Mental illness affects about 20 per cent of Canadians at some point in their lifetime. Even though the dialogue about mental health has certainly gotten better, there is still a lot of work to be done in regards to the stigma surrounding it.
27 per cent of Canadians surveyed admitted to being fearful of people who suffer from severe mental illness, according to the Canadian Medical Association. 58 per cent also admitted that they would rather not have to deal with anyone with any sort of mental illness if at all possible.
With statistics like these, it is no wonder that people are still reluctant to admit to having any sort of mental disorder. As a result, many of these people suffer from their mental disorders in silence.
This likely leads to the fact that one in five people suffering from mental illness don’t actually get the help they need, according to the Canadian Mental Health Association. This is very unfortunate as the CMHA also says that 80 per cent of people that get help for their mental illness are able to get back to regular activities in their lives.
Why am I spewing all of these statistics at you? Because students are the most likely group to deal with mental illnesses in silence.
Statistics Canada says that teenagers and young adults ages 15-24 experience the highest frequency of mental health disorders in Canada and most of them go undiagnosed. One in four young adults ages 18-24 suffer from mental illness. This means of the 21,000 students studying on the U of S campus, over 5,000 of us are statistically likely to be dealing with some sort of mental disorder.
I am one of those people. I have been diagnosed with depression and an anxiety disorder this past year, but my doctor told me that I have probably been dealing with this since I was 16 years old. Only after half a decade of suffering in silence and thinking that I could push through all of this have I been able get the professional help I’ve always needed.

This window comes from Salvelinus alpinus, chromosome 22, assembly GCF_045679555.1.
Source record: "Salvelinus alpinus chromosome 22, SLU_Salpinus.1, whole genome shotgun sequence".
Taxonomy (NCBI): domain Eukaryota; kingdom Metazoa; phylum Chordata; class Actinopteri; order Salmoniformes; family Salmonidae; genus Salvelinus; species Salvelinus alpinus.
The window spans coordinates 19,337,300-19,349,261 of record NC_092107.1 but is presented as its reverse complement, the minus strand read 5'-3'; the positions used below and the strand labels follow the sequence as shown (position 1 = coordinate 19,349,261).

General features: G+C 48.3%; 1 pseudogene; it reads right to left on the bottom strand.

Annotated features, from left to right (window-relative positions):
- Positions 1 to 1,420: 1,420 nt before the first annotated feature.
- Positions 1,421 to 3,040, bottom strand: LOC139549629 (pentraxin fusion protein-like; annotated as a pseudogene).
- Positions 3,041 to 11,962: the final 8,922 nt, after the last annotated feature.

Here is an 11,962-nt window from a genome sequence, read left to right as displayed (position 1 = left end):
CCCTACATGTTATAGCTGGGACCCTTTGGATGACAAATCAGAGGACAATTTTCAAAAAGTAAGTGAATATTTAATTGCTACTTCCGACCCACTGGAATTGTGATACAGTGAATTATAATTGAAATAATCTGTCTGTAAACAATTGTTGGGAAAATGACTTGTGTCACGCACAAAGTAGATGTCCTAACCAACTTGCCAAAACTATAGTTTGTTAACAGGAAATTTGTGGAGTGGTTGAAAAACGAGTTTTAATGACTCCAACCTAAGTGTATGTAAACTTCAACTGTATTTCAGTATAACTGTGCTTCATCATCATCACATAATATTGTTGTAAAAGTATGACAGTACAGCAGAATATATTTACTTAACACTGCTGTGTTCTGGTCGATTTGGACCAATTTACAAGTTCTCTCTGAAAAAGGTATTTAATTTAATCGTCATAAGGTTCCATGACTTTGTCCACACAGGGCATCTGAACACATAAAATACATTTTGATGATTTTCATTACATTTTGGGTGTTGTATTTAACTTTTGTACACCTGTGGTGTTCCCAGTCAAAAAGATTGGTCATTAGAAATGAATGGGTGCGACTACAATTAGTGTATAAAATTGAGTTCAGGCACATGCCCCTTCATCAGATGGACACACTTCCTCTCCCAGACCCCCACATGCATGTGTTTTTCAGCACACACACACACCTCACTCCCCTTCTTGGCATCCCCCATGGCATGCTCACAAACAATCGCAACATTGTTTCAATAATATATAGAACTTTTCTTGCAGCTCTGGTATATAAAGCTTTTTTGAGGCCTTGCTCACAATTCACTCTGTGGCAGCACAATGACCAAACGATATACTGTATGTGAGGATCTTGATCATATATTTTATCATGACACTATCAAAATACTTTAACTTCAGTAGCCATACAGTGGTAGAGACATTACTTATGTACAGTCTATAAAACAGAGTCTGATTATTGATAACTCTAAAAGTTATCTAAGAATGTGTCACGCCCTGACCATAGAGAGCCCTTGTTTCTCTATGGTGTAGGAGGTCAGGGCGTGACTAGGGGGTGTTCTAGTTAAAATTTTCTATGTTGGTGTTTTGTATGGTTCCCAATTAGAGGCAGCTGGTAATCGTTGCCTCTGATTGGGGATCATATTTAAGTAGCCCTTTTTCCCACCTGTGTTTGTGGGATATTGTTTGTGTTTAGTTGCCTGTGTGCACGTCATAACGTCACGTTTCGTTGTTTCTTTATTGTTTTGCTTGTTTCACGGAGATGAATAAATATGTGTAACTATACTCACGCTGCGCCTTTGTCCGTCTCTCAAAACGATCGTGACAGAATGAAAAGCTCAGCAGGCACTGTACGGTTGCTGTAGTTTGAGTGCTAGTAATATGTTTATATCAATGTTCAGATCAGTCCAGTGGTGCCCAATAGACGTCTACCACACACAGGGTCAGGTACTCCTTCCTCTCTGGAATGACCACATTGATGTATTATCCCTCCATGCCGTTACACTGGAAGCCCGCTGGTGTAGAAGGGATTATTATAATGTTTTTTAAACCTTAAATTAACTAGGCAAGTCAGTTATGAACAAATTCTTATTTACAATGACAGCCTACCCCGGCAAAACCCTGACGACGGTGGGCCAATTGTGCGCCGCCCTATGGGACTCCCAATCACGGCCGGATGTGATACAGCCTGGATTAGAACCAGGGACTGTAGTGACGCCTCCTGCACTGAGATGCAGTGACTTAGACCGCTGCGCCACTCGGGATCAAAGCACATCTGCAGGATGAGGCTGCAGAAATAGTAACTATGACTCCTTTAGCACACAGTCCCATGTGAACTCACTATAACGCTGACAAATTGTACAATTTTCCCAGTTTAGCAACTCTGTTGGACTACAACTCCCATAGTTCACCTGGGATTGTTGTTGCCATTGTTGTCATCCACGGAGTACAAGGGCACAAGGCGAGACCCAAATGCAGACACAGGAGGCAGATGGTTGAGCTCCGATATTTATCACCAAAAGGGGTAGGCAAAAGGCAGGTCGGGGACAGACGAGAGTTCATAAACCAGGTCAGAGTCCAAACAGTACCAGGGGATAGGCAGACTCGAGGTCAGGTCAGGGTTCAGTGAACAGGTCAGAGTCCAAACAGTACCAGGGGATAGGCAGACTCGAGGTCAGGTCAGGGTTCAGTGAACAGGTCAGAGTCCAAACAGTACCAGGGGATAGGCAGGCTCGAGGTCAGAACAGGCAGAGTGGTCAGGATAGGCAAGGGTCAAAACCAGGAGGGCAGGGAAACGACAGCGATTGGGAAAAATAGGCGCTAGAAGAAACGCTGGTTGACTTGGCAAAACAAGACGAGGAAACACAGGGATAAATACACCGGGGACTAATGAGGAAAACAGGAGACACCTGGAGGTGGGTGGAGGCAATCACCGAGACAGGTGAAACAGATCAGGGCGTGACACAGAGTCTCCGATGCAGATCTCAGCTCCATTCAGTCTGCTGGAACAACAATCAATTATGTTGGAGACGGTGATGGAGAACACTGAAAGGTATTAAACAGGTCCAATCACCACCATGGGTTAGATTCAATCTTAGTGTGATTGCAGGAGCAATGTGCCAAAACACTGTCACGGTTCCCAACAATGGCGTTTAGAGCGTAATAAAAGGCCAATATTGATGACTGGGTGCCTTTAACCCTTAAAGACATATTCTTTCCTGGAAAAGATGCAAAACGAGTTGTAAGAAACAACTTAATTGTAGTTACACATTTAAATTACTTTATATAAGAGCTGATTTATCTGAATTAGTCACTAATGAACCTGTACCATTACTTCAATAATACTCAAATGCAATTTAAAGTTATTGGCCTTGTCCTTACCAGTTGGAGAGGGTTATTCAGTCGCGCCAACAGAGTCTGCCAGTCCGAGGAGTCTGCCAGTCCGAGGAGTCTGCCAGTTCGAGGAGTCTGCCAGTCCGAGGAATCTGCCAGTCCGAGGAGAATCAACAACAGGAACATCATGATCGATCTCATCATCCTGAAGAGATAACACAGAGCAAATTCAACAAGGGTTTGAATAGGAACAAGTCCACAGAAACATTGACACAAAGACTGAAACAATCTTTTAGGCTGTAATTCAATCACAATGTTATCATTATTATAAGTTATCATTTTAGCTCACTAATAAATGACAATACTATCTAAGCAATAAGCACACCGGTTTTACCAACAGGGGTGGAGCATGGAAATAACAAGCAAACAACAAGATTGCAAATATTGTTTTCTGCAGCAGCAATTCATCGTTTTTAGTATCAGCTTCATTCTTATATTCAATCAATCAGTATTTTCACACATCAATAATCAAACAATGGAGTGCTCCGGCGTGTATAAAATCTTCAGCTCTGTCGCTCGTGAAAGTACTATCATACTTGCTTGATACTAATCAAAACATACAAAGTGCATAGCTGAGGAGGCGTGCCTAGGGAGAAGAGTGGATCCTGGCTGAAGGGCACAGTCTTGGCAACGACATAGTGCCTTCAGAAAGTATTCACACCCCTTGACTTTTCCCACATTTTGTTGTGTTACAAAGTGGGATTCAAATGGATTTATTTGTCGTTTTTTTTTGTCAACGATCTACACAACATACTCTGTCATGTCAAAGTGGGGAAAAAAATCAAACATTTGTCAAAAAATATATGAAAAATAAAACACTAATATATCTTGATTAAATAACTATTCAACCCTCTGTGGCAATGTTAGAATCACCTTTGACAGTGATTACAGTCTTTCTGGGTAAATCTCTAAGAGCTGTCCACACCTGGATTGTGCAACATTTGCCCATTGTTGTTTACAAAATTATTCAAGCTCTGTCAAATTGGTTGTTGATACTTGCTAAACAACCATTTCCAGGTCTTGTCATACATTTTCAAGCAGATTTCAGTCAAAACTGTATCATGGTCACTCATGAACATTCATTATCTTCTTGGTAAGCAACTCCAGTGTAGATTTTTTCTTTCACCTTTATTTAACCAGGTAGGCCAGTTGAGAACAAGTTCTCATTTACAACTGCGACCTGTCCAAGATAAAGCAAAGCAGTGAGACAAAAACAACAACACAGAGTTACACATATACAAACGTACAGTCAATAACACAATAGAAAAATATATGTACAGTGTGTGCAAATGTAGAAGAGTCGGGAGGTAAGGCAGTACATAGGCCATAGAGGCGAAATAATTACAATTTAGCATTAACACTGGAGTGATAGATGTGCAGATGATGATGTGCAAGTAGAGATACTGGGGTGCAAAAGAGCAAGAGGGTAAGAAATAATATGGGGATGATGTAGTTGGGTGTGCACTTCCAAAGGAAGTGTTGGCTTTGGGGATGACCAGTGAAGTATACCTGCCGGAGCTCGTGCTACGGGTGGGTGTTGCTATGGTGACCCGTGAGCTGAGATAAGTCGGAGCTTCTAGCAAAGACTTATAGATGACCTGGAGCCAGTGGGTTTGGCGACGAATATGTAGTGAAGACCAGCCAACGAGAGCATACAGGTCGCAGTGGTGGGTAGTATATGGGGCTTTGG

There are days where I physically cannot get out of bed. My joints hurt, my body aches, my mind doesn’t work and there is no willpower for me to do anything. My mind tells me that there is no point in leaving my bed because I am not smart enough or talented enough to achieve anything.
Then the anxiety kicks in. What if I go outside and a car runs over me? Or I make it to my class but screw up my assignment? Weeks worth of hard work down the drain. Or what if I accidentally got one question wrong on my French exam? There goes my grade for the semester.
These sound like minor worries to most people — things that type A people worry about and are not likely to happen — but to my brain these are as likely to occur as the earth going around the sun. These examples may as well be a sure thing if I get out of bed — and I’m not even that type A personality!
I grew up within the context of a very traditional South Asian family. To them, there was no such thing as mental illness. If you couldn’t get out of bed, that was laziness. If you were worried about not succeeding on that exam, you didn’t study hard enough. Medication for depression was a definite no-no, as you could “get addicted” and “not be normal without them.”
I essentially had to choose between taking care of my mental health and my family — and I am not the first, nor the last person to do so. I am writing this article not because I feel like my story is unique, or even important in the grand scheme of things, but because I feel as if discussing personal experiences in regards to mental illness is a vital thing to do.
People should no longer have to deal with their mental illnesses in silence, feel ashamed or think that they are broken.
Because 24 per cent of youth die as a result of suicide, we should all try to understand the severity of mental illnesses. This number is a sad statistic that needs to be changed, and being empathetic towards people that deal with mental illnesses is a strong first step toward changing it.
Our campus has a very capable counseling center located on the third floor of Place Riel, people that were trained to help deal with these situations. In addition, there are many resources on the CMHA website helping with understanding, coping and helping others deal with mental illness. Don’t be afraid to start a discussion or seek help if you feel you need it.